Wonder what a trail over volcanoes, under waterfalls, and through rainforest looks like?
Here are the 115 miles of the Waitukabuli National Trail of Dominica condensed into 6 minutes! It was incredible and I'd do all 115 miles all over again if I could. (Watch on full screen for your viewing pleasure!)
1. short clip from Gilligan's Island theme.
2. You Make My Dreams Come True by Hall & Oates.
3. Wombo Lombo by Angelique Kidjo
Wednesday, February 25, 2015
Tuesday, February 3, 2015
"Come to the woods, for here is rest. There is no repose like that of the green deep woods. Here grow the wallflower and the violet. The squirrel will come and sit upon your knee, the logcock will wake you in the morning. Sleep in forgetfulness of all ill. Of all the upness accessible to mortals, there is no upness comparable to the mountains."
- John of the Mountains: The Unpublished Journals of John Muir, (1938), page 235.
Dominica was full of that "upness" that John Muir references in the quote above. The view of the volcanic mountains and the contrasting far sea horizon gave a glorious upness to the often difficult day to day in which we lived. (And our difficulties rarely compared to the Dominican's day to day.) The university gave us a cushion in many ways but the mountains too gave us a cushion, one that was harder to name, harder to recognize, and one that I miss dearly now.
I stopped blogging in our last semester there. I think the idea of wrapping up a life somewhere that took real grit to settle into was difficult to comprehend. I had just figured it out and now we leave? Packing, crossing things off the Dominica bucket list, and saying goodbyes certainly didn't lend itself to a quiet stillness in which to reflect and write. Its been over a month now and I think those reflections are starting to show themselves. And the mountains are a recurring vision.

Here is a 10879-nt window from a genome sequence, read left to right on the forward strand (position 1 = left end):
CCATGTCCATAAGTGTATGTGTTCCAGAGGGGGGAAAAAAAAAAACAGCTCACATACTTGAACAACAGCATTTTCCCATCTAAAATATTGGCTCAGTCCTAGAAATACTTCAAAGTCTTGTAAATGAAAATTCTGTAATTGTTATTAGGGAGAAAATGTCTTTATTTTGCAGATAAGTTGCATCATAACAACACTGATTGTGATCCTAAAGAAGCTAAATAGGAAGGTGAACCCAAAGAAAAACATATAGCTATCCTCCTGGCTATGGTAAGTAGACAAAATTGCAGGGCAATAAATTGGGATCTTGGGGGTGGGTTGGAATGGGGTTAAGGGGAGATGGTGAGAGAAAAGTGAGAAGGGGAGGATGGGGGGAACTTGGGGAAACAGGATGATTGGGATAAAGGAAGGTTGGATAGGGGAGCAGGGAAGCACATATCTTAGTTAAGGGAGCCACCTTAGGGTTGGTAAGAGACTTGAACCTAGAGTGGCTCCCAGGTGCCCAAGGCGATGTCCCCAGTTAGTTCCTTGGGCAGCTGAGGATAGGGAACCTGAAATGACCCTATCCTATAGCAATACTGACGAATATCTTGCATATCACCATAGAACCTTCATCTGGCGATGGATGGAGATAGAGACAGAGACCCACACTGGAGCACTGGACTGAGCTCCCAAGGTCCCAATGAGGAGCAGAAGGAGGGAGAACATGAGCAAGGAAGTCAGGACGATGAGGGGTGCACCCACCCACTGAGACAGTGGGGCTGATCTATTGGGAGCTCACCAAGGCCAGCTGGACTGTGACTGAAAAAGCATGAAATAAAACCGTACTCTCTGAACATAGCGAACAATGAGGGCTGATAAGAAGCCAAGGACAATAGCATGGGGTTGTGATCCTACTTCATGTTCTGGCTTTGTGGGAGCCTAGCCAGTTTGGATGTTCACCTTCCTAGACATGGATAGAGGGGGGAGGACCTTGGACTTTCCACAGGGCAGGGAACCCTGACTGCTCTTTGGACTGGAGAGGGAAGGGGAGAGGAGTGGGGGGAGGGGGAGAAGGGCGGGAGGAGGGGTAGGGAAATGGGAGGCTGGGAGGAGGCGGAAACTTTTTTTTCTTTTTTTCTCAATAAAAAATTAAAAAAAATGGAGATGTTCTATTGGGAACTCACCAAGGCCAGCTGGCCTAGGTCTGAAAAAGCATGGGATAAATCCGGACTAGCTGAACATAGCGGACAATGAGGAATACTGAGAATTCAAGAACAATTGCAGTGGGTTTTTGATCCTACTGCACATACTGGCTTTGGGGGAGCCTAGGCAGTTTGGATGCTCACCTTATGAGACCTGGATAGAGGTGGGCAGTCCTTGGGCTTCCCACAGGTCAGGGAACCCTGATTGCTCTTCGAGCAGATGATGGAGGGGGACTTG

In Dominica I was an outsider. I wasn't from there, I didn't recognize the foods, I didn't know their slang, I didn't share their history. There were figurative mountains I had to surmount in understanding how to cook there, how to buy food, how to get from place to place, how to communicate, how to be a foreigner in my day to day reality, how to live. Plus, in the med school community, I was in a sea of other outsiders struggling to do the same thing from their own experiences.
I think some of it was just a little too much to wrap our minds around and so many of us climbed literal mountains, hardships we could see, name, climb, finish, and succeed. I think we needed those mountains, those concrete challenges and successes, in order to mentally surmount the day to day. Each mountain, each swim and run and yoga session, each physical venture pulled us out of ourselves, pulled us out of the insatiable desire to explain what was, at times, inexplicable.
Being back stateside is full of delights (phone calls, blankets, baby spinach, affordable apples, potable water, book stores...) and many things are comfortable again, recognizable again. But after the shock of these renewed delights passed, the figurative mountains of the day to day returned. It is not foreignness but life itself that offers us daily mountains to vanquish. We exhaust ourselves trying to explain, reason, and think them away. In that exhaustion, I think of John Muir's idea of repose and upness; the woods, the sea, the mountains, the plains given as places of rest.
Andy and I still live by the sea now but without any mountains for miles. Some days I run up to the ocean to look out on the waves and the horizon and run home again, once again pulled out of myself, slightly accepting the inexplicable and taking a deep breath in the reality that we are given work to do and it is ours to do it.